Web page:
Should a political party tell the public what it believes, or should it ask the public what it wants? So goes a beloved dilemma of political theorists and party policy-makers over the years – from long since before the internet came to prominence.
Of course, there is no easy answer to it; particularly when individually each MP (irrespective of party affiliation) may be subject to external influence by PRs or the corporations for whom they are working.
The UKPAC definition of lobbying claims that it means working:
in a professional capacity, attempting to influence, or advising those who wish to influence, the United Kingdom Government, Parliament, the devolved legislatures or administrations, regional or local government or other public bodies on any matter within their competence.
In the UK, lobbying plays a significant role in the way that policies and decisions are made at local, regional and national levels, as lobbyists attempt to influence the formulation of legislation in ways that benefit their clients. Most lobbying activity is undertaken by professional public affairs agencies who represent multiple clients and primarily focus on lobbying within the corporate, charity and trade sectors.
Although I believe that working to influence political decisions regarding policy and legislation is a legitimate and moreover a necessary part of the democratic process, I do think that there needs to be a wider and more fair level of engagement in the process, with more transparency as to the dealings between Whitehall and lobbyists.
In 2010, David Cameron said that lobbying was “the next big scandal waiting to happen” and subsequently ‘promised’ to “sort it out”. However last year, the issues within lobbying reached a level where (according to a TI poll) 90% of UK respondents believed that “our government is run by a few big entities acting in their own interest”
A Lobbying Act was implemented in January 2014 in an attempt to rectify the poor reputation of lobbyists that had been steadily growing over the past decade (some of which are shown below).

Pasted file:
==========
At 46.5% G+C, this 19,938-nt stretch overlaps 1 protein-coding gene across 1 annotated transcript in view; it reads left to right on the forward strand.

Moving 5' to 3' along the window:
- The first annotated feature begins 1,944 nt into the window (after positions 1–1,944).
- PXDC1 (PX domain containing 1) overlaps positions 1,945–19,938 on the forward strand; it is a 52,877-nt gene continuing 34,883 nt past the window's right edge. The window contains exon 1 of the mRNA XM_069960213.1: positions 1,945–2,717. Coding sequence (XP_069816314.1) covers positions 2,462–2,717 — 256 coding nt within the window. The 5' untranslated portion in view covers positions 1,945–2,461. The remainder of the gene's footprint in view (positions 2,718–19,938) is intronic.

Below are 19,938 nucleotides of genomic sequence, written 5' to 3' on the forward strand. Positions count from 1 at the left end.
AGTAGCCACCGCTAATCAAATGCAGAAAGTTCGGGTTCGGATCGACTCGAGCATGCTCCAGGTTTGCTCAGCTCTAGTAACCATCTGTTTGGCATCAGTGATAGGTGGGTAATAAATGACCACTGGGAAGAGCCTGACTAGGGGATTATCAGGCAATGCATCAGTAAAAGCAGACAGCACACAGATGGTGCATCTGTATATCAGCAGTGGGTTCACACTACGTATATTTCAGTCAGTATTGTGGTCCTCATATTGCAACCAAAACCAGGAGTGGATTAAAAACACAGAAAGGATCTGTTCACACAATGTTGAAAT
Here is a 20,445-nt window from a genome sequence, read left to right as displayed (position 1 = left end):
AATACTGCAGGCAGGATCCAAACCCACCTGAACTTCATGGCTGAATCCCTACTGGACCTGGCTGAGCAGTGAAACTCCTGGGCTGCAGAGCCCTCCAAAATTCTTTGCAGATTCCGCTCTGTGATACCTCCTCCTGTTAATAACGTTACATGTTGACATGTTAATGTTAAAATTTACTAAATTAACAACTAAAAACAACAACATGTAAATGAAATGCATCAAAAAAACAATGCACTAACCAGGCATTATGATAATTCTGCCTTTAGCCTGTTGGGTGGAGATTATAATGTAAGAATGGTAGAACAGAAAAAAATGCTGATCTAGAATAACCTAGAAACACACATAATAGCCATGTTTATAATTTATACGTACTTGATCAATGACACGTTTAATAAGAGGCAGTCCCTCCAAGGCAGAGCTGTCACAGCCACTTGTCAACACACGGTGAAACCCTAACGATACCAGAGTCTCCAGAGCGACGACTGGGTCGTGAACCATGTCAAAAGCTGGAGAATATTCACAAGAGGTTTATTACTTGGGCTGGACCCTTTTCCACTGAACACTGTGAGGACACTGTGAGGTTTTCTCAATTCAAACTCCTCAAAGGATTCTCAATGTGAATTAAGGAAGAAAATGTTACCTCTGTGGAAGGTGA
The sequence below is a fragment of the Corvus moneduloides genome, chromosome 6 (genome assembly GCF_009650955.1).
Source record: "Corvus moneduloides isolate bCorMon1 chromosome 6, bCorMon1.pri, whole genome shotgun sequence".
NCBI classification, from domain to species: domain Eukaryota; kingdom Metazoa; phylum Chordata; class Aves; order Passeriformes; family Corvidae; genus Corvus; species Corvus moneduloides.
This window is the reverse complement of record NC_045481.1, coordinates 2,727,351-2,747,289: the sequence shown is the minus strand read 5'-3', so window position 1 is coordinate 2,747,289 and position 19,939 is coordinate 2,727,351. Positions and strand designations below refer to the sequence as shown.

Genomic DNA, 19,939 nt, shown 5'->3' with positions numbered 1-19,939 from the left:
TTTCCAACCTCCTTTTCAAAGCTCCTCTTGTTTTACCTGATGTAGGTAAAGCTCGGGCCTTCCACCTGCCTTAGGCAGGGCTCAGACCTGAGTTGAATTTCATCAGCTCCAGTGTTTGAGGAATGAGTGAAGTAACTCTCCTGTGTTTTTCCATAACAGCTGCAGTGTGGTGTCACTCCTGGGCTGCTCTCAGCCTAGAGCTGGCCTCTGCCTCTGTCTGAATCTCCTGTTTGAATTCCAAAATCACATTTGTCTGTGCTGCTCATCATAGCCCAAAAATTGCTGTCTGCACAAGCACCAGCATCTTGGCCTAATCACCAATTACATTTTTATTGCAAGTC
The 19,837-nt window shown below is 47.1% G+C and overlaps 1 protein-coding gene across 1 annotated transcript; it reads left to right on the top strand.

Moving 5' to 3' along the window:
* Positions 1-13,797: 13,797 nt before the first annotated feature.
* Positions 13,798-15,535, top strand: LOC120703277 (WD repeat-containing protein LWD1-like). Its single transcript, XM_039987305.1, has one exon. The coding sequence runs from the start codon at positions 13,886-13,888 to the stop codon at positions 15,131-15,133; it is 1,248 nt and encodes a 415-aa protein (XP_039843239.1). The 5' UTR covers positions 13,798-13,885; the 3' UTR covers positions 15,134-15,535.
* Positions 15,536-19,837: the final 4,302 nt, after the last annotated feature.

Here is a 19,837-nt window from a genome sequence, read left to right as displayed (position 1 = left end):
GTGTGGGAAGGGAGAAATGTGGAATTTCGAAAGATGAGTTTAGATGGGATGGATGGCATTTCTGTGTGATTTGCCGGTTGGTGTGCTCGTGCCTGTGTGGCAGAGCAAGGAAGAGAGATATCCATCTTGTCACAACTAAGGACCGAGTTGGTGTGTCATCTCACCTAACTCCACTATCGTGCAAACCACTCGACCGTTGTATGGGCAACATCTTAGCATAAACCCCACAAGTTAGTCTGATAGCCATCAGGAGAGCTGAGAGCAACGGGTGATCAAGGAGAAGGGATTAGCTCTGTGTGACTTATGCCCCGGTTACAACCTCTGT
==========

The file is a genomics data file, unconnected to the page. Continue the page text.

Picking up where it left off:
On February 10th however, the Chartered Institute of Public Relations revealed its manifesto for the upcoming year which raised seven key areas that the public relations profession wants to see addressed (both in the industry and beyond), namely:
- The future of corporate governance,
- Independent practitioners and future skills needs,
- The gender pay gap,
- Data protection,
- Internet governance and broadband.
For the last few years, the CIPR has been calling on government to actively support higher levels of accountability and standards within lobbying. Althoguh this did pay off last year in the Lobbying Act, but understandably (as shown in the above infographic), there is still a fair way to go.
CIPR president, Sarah Pinch, says, “The next UK Government should seek to restart the dialogue with stakeholders on the role of lobbying in our democracy, and actively support the development of a highly skilled, qualified and ethically competent group of public affairs professionals that serve the needs of a modern complex democracy. Ensuring that the law that introduced a statutory register of consultant lobbyists genuinely provides the public with more information about how policies and laws are shaped should be considered a priority. Failure to do so will result in lobbying genuinely being the next big scandal waiting to happen.”
The Gender pay gap
The gender pay gap is another prominent issue that is regularly discussed in the public relations industry. The CIPR suggests that future governments need to dedicate themselves to strengthening the Equal Pay act, ensuring it is universally applied. The State of the Profession report, due to be revealed sometime this week, will contain up-to-date information on the size of the current income gap, but last year’s study showed that the gap between men and women was as large as £12,390 in senior roles.
Pinch adds, “Looking outside of our traditional areas of influence, some of the really big questions facing our society – internet governance, data protection – have (so far) not figured largely in contemporary political debate, but our future government will need to take a lead on finding answers to them.’
“Most of these issues are not ones for which a government can simply legislate, and most of them do not have a simple, straightforward solution. Rather, they require an open and informed public conversation which will allow us to arrive at a sustainable set of policies and maintain the UK’s world lead in what are critically important areas.”